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It is quite astonishing that The Las Vegas Sands Corporation, who only last week made a bold announcement they intend to “leave Las Vegas” by selling their two premier casino resort properties in a $6.25 billion dollar deal, have now set their sights on Texas.
Las Vegas Sands has reorganized their business plan, which strongly includes a leadership role involving Texas, which includes state-of-the-art sports wagering and gambling facilities that include destination vacations. Their confidence and vision have them backing governmental legislation at the top level in the Lone Star state.
On Tuesday, two Texas lawmakers filed legislation that would potentially make casino gambling legal in the state. The legislative draft, backed by the Las Vegas Sands, was filed by Rep. John Kuempel (R) and Sen. Carol Alvarado (D). Rep. Toni Rose (D) was subsequently added as another author.
The gaming bill calls for the creation of four casino licenses that would be given to “destination resorts” in Houston, Dallas/Fort Worth, San Antonio, and Austin. The law would establish a Texas Gaming Commission tasked with regulating the casinos, tax table games, and slot machines, and also be responsible for legalizing sports wagering.
For the law to be instituted the Texas Constitution would have to be amended. Currently, the Texas Constitution bans most forms of gambling in Texas. To change or amend it a two-thirds majority would be necessary in both chambers of the state Congress. Also, Texas voters would need to approve any gaming measure on a ballot this November.
Unlike some US states that have experienced a smoother ride toward legislative acceptance, there already has been a history of dissent for accepting casino gaming and sports wagering in Texas.
Many proposals promoting sports wagering have filtered into the Texas wagering discussion early in 2021. None have advanced past the introductory stage, either indicating a lack of interest or the necessary collective political power to obtain any strength.
Along with New York, California, and Florida, Texas remains one of the largest remaining US states to not get on board as yet for legalized online sports wagering. The key difference among the group is their very conservative stance toward any form of gambling.
An easy example of this frustration and contention among state policymakers came this week in Wyoming, On the doorstep of legalizing online sports wagering, the Wyoming House could not gain necessary votes and turned down their most recent bill. The next day they reconsidered with new amendments and passed the bill on the way to the Senate for the next phase.
There may be optimism for advancing here as the Las Vegas Sands has drawn up a plan specifically setting locations for their resorts within this new version of the draft. It would allow for all casino gambling including sports wagering. Similar to a “Las Vegas resort”, it is pointed toward a comprehensive tourism and hospitality industry concept vs. strictly a gambling market.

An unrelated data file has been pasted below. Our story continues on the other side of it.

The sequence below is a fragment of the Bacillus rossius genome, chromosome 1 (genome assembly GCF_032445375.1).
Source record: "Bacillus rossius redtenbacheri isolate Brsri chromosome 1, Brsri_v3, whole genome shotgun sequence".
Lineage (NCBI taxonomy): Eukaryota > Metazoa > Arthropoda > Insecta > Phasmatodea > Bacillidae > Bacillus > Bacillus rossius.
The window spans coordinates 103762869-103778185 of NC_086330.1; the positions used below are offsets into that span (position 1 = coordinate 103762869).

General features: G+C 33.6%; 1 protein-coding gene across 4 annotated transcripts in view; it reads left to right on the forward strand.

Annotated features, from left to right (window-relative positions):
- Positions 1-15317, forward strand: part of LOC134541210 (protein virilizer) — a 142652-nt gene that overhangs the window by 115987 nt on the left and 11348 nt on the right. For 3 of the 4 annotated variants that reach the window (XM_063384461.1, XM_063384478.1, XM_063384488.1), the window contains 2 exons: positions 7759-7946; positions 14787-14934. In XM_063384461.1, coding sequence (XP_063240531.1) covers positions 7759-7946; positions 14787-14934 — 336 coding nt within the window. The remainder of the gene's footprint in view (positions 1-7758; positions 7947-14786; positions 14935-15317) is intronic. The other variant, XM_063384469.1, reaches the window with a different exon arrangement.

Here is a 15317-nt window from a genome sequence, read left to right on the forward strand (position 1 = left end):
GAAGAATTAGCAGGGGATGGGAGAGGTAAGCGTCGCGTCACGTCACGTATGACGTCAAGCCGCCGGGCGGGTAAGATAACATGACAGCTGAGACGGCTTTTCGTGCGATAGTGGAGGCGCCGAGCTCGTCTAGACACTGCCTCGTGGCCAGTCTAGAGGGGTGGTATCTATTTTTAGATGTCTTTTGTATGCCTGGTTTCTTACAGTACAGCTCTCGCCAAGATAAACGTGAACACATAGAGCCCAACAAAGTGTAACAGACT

Under the Las Vegas Sands vision for this legislation, destination resort licenses would be considered “Class I” licenses. “Class II” licenses would then be established for “limited casino gaming” at horse racing tracks in Houston, Dallas/Ft. Worth, and San Antonio. A pair of “Class III” licenses would be available for limited casino gaming at greyhound tracks located in Corpus Christi and Harlingen, Texas.
The state’s three recognized Native American tribes with reservations in El Paso, Livingston, and Eagle Pass would be granted full casino operational rights. The three tribes are currently allowed to offer limited gaming options on their respective reservations.
The bill calls for a 10% tax on table games along with a 25% tax on slots. Texas lawmakers are focused on selling the group on the potential long-term effects the law could have on economic development, tourism, and jobs in the state.
Andy Abboud, Las Vegas Sands Senior Vice President was enthusiastic about the progress made by Texas legislators and said:
We appreciate the work of the bill’s sponsors (Rep. John Kuempel, Rep. Toni Rose, and Sen. Carol Alvarado) and we are excited to engage in further discussion with elected leaders and community stakeholders on the possibilities for expanding Texas’ tourism offerings through destinations resorts.
The largest challenge for Texas will be uniting many different opinions and organizing many different versions of past bills to make up for a lost time.
For 2021 there is ample time to make advances before the Texas legislature adjourns on May 31. Additional proposals would have to be officially filed and put on the floor for discussion.
Regarding the pulse of the Texas population, a recent poll by the Dallas Morning News and the University of Texas at Tyler reveals that 57% of Texans support allowing casino gambling. Only 29% of respondents are opposed, with 13% saying it doesn’t matter.
Texans support sports betting, a trend that’s occurring across the nation, by a 43% to 26% margin, with 31% responding that it doesn’t matter to them. However, white evangelicals echoing some of the legislator’s opinions were less supportive about sports wagering for Texas. They oppose it by a 44% to 26% margin.
Larry Gibbs is both a seasoned journalist and a respected online gaming industry consultant. His wry commentary & sharp analysis have appeared in numerous top gaming and sports wagering publications. He has also served as Vice President of US Gaming Services, a marketing research organization with 15 years of experience in US online wagering. He has spoken at noted gaming industry conferences including G2E, GiGSE, and NCLGS.
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